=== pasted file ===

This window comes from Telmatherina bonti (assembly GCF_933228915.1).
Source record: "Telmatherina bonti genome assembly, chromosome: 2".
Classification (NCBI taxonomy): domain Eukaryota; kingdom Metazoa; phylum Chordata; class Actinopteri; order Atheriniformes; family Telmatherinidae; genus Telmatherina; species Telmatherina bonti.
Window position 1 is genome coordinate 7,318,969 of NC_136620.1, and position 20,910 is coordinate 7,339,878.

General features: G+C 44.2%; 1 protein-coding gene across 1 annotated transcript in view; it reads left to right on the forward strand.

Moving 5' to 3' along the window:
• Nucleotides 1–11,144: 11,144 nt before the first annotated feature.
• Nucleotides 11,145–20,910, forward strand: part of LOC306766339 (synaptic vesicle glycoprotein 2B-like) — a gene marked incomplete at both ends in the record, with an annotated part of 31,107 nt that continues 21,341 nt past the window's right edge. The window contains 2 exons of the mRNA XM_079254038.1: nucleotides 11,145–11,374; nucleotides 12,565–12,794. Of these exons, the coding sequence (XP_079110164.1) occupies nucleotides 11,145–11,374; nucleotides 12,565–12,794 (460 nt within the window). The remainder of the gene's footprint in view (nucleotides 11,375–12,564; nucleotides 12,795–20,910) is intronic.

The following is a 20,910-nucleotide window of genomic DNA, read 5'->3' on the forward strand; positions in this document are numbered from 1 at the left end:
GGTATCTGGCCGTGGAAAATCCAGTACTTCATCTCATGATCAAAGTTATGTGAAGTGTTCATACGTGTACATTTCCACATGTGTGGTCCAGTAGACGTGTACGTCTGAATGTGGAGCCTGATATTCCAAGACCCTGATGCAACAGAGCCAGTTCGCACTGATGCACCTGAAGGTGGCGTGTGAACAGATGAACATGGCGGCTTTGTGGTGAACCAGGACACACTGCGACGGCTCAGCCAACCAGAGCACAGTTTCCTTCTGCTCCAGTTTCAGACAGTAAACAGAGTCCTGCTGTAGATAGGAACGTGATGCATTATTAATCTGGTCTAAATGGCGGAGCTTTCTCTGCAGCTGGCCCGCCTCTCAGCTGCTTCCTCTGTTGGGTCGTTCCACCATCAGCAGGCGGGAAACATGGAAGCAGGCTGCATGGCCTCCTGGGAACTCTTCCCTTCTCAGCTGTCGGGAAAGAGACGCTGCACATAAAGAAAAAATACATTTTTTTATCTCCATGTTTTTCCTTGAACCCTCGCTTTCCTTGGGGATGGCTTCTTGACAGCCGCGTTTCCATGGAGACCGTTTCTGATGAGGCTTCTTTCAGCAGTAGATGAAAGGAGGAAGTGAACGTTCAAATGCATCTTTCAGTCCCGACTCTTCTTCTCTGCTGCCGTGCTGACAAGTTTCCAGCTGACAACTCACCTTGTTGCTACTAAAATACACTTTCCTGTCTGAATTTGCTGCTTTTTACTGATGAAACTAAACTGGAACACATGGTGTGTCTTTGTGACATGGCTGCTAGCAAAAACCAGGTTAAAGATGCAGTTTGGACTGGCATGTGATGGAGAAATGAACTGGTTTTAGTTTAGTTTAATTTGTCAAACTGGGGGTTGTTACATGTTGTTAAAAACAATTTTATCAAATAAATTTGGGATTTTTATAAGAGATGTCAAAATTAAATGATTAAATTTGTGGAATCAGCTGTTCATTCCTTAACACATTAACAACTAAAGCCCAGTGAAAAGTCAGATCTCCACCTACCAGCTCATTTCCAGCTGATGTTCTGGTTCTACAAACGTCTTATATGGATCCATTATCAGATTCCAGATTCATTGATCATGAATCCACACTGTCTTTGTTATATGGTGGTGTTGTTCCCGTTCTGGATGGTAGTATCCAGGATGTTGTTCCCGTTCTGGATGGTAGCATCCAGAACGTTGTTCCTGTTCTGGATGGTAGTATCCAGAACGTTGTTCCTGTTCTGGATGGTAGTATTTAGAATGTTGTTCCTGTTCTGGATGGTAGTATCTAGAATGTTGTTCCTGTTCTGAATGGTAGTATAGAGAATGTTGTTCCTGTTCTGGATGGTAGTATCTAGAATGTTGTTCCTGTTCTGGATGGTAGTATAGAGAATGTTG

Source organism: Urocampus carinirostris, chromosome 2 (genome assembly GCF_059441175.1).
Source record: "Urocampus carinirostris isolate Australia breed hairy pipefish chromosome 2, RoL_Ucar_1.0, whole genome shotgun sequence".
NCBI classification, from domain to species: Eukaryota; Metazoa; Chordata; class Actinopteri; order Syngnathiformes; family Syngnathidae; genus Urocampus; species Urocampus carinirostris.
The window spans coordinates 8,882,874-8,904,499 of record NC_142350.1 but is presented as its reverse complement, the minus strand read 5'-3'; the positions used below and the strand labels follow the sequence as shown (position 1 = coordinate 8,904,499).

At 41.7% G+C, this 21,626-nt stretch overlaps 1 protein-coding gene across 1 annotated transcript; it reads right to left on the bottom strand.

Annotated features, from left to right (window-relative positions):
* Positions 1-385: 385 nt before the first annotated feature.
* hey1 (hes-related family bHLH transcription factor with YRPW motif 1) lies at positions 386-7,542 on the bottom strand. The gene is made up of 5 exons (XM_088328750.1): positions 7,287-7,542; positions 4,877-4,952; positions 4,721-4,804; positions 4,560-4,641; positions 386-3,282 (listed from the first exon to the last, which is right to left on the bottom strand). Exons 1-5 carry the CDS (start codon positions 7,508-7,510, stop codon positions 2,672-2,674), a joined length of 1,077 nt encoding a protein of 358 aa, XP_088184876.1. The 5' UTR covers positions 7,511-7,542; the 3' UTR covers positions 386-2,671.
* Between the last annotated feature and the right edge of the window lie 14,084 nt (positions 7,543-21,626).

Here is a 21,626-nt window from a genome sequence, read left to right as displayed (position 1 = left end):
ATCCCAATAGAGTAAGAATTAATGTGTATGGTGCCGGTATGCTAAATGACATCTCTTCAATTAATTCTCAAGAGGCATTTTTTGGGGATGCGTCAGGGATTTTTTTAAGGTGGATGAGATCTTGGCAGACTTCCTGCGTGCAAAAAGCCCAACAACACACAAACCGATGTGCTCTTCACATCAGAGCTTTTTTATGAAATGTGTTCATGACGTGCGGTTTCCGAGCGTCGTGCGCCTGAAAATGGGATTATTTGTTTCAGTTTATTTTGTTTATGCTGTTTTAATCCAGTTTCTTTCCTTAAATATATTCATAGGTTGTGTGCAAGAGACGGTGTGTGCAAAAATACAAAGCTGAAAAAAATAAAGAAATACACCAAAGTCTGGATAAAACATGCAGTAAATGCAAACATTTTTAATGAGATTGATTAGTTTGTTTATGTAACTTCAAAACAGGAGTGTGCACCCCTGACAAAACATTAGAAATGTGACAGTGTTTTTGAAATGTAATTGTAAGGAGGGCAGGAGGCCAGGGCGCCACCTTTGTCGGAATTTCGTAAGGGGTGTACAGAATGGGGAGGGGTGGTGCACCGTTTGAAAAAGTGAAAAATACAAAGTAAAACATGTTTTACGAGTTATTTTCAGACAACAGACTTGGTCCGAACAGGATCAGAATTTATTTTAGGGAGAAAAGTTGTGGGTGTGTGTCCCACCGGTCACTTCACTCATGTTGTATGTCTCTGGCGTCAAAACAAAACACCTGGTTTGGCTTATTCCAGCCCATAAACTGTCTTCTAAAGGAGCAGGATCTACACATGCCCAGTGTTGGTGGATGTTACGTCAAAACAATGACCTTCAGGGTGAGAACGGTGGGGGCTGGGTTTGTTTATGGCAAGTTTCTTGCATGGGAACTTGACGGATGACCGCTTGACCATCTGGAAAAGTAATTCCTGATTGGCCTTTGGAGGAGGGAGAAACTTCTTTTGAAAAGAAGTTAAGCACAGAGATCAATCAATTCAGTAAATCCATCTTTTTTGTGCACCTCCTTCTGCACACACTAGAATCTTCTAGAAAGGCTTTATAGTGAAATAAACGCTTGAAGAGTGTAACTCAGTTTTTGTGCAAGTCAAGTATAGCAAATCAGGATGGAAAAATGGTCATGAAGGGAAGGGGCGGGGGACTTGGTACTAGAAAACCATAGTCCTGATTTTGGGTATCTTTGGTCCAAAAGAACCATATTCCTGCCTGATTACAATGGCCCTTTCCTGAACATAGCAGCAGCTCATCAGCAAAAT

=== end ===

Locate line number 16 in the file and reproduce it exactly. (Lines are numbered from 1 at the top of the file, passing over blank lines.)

Annotated features, from left to right (window-relative positions):